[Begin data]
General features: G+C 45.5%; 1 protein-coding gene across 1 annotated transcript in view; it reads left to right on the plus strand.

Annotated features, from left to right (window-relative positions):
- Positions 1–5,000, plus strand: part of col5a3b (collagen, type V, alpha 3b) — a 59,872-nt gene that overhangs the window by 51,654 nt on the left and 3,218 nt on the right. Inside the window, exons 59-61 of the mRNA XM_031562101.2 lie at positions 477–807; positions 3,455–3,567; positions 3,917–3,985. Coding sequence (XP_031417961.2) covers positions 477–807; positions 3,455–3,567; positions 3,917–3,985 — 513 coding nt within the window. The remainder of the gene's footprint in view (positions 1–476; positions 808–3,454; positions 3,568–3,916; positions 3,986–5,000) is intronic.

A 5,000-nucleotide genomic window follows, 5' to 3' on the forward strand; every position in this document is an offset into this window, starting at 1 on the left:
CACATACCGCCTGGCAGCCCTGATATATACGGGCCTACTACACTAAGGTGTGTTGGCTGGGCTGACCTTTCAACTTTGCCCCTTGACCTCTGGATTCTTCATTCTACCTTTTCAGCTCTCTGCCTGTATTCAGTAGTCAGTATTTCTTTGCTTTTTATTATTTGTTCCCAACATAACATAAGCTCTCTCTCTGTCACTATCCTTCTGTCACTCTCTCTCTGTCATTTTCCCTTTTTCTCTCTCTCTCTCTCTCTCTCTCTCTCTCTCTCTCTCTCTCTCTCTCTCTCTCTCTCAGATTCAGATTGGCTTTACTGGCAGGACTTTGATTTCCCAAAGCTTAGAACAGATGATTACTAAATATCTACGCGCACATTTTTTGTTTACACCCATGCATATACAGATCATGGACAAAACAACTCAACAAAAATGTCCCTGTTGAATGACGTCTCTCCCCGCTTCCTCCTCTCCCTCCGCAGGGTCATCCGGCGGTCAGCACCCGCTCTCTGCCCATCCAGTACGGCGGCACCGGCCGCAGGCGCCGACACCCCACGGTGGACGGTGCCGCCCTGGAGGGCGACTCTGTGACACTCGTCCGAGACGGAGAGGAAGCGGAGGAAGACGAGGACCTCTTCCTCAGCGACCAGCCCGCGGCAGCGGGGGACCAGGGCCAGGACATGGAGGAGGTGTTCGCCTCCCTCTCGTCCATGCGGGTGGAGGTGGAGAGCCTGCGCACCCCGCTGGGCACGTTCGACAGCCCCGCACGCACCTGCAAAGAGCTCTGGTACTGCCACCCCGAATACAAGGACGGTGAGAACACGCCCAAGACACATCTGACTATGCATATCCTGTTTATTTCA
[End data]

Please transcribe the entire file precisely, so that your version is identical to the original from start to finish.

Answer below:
General features: G+C 45.5%; 1 protein-coding gene across 1 annotated transcript in view; it reads left to right on the plus strand.

Annotated features, from left to right (window-relative positions):
- Positions 1–5,000, plus strand: part of col5a3b (collagen, type V, alpha 3b) — a 59,872-nt gene that overhangs the window by 51,654 nt on the left and 3,218 nt on the right. Inside the window, exons 59-61 of the mRNA XM_031562101.2 lie at positions 477–807; positions 3,455–3,567; positions 3,917–3,985. Coding sequence (XP_031417961.2) covers positions 477–807; positions 3,455–3,567; positions 3,917–3,985 — 513 coding nt within the window. The remainder of the gene's footprint in view (positions 1–476; positions 808–3,454; positions 3,568–3,916; positions 3,986–5,000) is intronic.

A 5,000-nucleotide genomic window follows, 5' to 3' on the forward strand; every position in this document is an offset into this window, starting at 1 on the left:
CACATACCGCCTGGCAGCCCTGATATATACGGGCCTACTACACTAAGGTGTGTTGGCTGGGCTGACCTTTCAACTTTGCCCCTTGACCTCTGGATTCTTCATTCTACCTTTTCAGCTCTCTGCCTGTATTCAGTAGTCAGTATTTCTTTGCTTTTTATTATTTGTTCCCAACATAACATAAGCTCTCTCTCTGTCACTATCCTTCTGTCACTCTCTCTCTGTCATTTTCCCTTTTTCTCTCTCTCTCTCTCTCTCTCTCTCTCTCTCTCTCTCTCTCTCTCTCTCTCTCTCTCAGATTCAGATTGGCTTTACTGGCAGGACTTTGATTTCCCAAAGCTTAGAACAGATGATTACTAAATATCTACGCGCACATTTTTTGTTTACACCCATGCATATACAGATCATGGACAAAACAACTCAACAAAAATGTCCCTGTTGAATGACGTCTCTCCCCGCTTCCTCCTCTCCCTCCGCAGGGTCATCCGGCGGTCAGCACCCGCTCTCTGCCCATCCAGTACGGCGGCACCGGCCGCAGGCGCCGACACCCCACGGTGGACGGTGCCGCCCTGGAGGGCGACTCTGTGACACTCGTCCGAGACGGAGAGGAAGCGGAGGAAGACGAGGACCTCTTCCTCAGCGACCAGCCCGCGGCAGCGGGGGACCAGGGCCAGGACATGGAGGAGGTGTTCGCCTCCCTCTCGTCCATGCGGGTGGAGGTGGAGAGCCTGCGCACCCCGCTGGGCACGTTCGACAGCCCCGCACGCACCTGCAAAGAGCTCTGGTACTGCCACCCCGAATACAAGGACGGTGAGAACACGCCCAAGACACATCTGACTATGCATATCCTGTTTATTTCA